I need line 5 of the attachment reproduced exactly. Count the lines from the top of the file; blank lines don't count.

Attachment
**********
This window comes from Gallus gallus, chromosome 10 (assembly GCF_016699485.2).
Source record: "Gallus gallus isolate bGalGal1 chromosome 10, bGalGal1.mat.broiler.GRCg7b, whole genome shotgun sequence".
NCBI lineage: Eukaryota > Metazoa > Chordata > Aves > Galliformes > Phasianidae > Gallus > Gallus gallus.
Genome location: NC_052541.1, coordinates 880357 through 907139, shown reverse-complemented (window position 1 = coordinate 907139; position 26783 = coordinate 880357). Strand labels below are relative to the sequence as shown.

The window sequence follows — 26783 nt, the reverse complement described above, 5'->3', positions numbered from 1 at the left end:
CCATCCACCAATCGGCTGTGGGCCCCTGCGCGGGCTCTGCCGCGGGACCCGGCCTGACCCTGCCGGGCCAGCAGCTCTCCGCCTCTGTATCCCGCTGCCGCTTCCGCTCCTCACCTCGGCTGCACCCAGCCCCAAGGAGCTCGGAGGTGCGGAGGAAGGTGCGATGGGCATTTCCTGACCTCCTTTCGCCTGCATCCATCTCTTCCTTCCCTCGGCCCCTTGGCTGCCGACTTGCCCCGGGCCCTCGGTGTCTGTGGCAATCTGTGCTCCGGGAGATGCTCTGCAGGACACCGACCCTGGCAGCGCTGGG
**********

The window sequence follows — 26783 nt, the reverse complement described above, 5'->3', positions numbered from 1 at the left end: